In a short note on Post Laing, Cooper sees therapists developing from Laing’s work as falling into two overlapping camps, the existential and the psychoanalytic and some of the more psychoanalytic as moving toward the Post-Modern writings of Wittgenstein, Derrida, Lacan and Levinas. To quote Cooper, "In terms of therapeutic practice, this means that there is something of a move away from Laing’s attempts to establish a relationship of ‘pure presence’ (Oakley, 1989) – in which all masks, defenses and pretences have been stripped away – and instead an acknowledgment that all relationships are ultimately mediated through language, discourses and narratives." To read more on one such Post-Laingian movement, see Just Listening: Ethics and Therapy by Redler and Gans (Please excuse this shameless bit of self promotion).

I’ll pass on taking up Cooper’s last sections on Laing, "Critical perspectives" and "Conclusions" as this would require a more extended discussion then a review allows. Suffice to say that I could not agree more with Cooper’s sentiment that "Within Laing’s work, there are also a whole host of ideas whose therapeutic and psychological potential has yet to be tapped"(p106).

In Chapters 7 and 8, Cooper outlines the contributions of the so-called British School of Existential Analysis. He includes sections on van Deurzen, Spinelli, Cohn, and Strasser and Strasser. His account is fair and nuanced and gives a good comparison of the strengths and weaknesses of the major players within his own school of therapy.

Chapter 9 is an overview of the similarities and differences between the existential therapies summarized in this book. Cooper begins with a useful list of the shared characteristics of existential therapeutic practices and then he goes on to chart the polarities of their differences. His Chart 9.1 (p145) shows how schools agree and disagree on a variety of fundamental issues relating to therapy theory and practice, for instance, to be directive or non-directive, to pathologize or not to pathologize, to be spontaneous or to use techniques and so on. Cooper concludes that these polarities represent the pushes and pulls that are the constant dilemmas of therapeutic practice and of human experience in general. Hence polarities must be managed on a case by case basis in order for each therapist to respond appropriately to each client at each moment in the therapeutic process. Implicit in Coopers’ resolution of the conflicts that exist between schools and individuals within the existential field, his plea for polarity management is a tacit understanding that it is necessary to move beyond the phenomenological and existential language with its grid of fixed polarities of meanings toward a more dynamic and deconstructive understanding of the oppositional structures of language and the "meanings" language purports to convey. To pursue this "beyond" would take us back to the not yet existential, for example, to the interpenetration of opposites in the logos of Heraclitus or forward to the no longer existential, to our infinite responsibility for the Other or to Goodness in Levinas, if it were any longer possible to speak of back and forth at this point.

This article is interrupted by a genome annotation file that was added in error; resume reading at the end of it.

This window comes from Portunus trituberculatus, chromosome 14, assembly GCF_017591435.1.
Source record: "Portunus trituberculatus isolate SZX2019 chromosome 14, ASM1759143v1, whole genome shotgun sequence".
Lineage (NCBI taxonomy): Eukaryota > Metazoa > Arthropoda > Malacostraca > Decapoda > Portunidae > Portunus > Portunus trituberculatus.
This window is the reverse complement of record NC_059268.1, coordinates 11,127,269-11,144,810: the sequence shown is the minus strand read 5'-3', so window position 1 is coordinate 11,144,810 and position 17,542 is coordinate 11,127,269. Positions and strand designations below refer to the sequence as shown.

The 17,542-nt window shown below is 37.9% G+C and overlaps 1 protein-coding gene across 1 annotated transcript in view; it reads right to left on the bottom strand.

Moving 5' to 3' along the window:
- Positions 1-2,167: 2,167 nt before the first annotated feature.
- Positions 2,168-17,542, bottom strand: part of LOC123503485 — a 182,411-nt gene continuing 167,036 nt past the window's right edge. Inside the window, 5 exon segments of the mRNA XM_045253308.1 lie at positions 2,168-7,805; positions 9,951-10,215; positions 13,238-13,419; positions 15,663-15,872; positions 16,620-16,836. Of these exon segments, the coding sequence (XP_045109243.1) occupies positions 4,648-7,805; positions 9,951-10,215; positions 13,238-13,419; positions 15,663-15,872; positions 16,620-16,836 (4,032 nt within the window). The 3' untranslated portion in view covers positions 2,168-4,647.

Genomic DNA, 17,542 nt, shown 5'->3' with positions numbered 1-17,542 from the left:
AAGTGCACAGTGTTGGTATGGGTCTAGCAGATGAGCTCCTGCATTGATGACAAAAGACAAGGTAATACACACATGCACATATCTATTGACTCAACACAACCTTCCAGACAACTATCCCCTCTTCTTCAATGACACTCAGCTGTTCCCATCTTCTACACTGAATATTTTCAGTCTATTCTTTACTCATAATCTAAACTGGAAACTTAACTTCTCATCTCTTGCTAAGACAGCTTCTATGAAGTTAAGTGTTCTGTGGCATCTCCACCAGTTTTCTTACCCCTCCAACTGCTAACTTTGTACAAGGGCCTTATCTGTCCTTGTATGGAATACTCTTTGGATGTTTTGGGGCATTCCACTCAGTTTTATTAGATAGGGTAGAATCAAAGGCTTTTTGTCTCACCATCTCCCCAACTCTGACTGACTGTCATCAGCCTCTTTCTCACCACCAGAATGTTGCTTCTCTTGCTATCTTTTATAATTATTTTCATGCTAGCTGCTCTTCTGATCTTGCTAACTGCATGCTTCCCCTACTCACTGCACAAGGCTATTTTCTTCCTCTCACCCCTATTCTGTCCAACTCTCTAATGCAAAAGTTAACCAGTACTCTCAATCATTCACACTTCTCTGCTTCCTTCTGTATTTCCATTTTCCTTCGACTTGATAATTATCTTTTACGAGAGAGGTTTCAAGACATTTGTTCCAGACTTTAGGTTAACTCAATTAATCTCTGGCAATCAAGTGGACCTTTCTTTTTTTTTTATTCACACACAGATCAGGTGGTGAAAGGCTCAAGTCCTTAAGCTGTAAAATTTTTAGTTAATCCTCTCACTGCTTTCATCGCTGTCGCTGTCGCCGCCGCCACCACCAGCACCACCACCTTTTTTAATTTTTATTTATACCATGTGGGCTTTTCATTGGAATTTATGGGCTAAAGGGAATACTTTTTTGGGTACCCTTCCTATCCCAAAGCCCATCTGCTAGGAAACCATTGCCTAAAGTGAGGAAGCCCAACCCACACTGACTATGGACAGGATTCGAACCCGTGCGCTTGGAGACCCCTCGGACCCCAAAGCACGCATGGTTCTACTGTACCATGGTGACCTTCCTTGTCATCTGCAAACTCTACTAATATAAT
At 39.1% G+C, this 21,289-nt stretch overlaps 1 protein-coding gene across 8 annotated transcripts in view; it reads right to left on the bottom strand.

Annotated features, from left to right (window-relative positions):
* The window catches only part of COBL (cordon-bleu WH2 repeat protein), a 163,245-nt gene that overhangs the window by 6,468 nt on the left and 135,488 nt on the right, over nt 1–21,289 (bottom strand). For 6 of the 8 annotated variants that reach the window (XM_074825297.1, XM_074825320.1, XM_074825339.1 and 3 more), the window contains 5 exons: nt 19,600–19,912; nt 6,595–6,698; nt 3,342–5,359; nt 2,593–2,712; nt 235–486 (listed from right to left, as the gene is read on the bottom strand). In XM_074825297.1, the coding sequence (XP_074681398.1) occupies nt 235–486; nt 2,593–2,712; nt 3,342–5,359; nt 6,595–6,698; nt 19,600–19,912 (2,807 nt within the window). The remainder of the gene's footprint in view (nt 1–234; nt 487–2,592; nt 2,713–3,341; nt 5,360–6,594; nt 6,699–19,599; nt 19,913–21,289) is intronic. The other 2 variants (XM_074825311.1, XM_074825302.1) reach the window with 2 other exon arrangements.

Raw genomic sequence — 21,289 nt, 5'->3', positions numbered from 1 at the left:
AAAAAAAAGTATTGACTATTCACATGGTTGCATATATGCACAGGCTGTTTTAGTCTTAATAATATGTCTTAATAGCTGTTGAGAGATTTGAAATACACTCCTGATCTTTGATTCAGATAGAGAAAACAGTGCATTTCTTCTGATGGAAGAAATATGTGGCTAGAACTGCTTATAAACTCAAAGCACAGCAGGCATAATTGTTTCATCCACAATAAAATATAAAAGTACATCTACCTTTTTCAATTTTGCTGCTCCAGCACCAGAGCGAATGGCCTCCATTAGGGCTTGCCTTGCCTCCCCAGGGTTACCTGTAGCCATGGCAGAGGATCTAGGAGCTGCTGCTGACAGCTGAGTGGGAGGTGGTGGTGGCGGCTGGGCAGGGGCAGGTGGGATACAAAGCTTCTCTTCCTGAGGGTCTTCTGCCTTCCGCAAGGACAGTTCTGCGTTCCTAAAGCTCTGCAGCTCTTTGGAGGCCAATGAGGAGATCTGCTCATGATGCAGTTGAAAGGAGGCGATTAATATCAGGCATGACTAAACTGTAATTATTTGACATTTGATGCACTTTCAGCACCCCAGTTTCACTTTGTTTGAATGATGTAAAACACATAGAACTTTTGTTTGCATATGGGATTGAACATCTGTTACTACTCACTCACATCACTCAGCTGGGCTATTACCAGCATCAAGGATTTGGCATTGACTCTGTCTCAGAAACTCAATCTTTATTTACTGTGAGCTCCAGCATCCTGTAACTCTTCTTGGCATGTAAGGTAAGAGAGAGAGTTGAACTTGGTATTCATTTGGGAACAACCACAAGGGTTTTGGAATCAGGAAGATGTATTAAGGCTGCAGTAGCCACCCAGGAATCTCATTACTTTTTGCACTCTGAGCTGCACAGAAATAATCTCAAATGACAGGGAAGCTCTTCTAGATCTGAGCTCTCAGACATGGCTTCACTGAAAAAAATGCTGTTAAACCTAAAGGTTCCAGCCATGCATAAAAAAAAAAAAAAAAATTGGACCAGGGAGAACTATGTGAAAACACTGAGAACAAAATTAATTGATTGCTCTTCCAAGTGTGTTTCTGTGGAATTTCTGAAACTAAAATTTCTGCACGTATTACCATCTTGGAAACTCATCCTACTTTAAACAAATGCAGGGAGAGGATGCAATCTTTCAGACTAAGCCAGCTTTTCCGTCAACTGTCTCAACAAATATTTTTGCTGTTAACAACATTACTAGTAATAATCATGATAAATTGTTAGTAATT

For Cooper, there are more than enough challenges within the orbit of the Existential Therapy Movement to address, especially in terms of its future direction. It is with this open question that he concludes his book and this review comes to a close.

It only remains for me to say that I applaud Mick Cooper for having admirably achieved the aims he set out to achieve, in his words: "The aims are fourfould, First, to introduce readers to the rich tapestry of existential therapies, Second, to provide readers with ideas and practices they can incorporate into their own work, Third, to help readers identify – and follow up – areas of existential therapy that are of particular interest to them, and Fourth, to contribute to the range of debate within the existential therapy field." All this makes Cooper’s book a must-read for anyone wishing to explore the topic of existential therapy.


· Contents ·

Introduction: The rich tapestry of existential therapies

1. Existential Philosophy: An introduction
2. Daseinsanalysis: Foundations for an existential therapy
3. Logotherapy: Healing through meaning
4. The American Existential-humanistic approach: overcoming a resistance to life
5. R. D. Laing: Meeting without masks
6. The British School of Existential Analysis: The new frontier
7. Brief existential therapies
8. Dimensions of existential therapeutic practice

Conclusion: The challenge of change